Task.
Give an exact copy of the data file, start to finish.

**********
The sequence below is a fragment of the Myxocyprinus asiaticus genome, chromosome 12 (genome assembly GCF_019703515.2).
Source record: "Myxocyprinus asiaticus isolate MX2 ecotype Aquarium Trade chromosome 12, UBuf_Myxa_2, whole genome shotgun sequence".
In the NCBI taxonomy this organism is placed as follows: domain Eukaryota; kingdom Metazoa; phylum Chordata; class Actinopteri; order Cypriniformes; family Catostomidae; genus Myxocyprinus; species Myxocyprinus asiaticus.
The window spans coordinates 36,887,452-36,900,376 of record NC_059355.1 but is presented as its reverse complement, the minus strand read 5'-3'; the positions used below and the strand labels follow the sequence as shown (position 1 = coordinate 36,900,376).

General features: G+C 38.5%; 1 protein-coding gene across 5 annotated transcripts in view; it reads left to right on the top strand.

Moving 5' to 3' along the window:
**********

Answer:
The sequence below is a fragment of the Myxocyprinus asiaticus genome, chromosome 12 (genome assembly GCF_019703515.2).
Source record: "Myxocyprinus asiaticus isolate MX2 ecotype Aquarium Trade chromosome 12, UBuf_Myxa_2, whole genome shotgun sequence".
In the NCBI taxonomy this organism is placed as follows: domain Eukaryota; kingdom Metazoa; phylum Chordata; class Actinopteri; order Cypriniformes; family Catostomidae; genus Myxocyprinus; species Myxocyprinus asiaticus.
The window spans coordinates 36,887,452-36,900,376 of record NC_059355.1 but is presented as its reverse complement, the minus strand read 5'-3'; the positions used below and the strand labels follow the sequence as shown (position 1 = coordinate 36,900,376).

General features: G+C 38.5%; 1 protein-coding gene across 5 annotated transcripts in view; it reads left to right on the top strand.

Moving 5' to 3' along the window: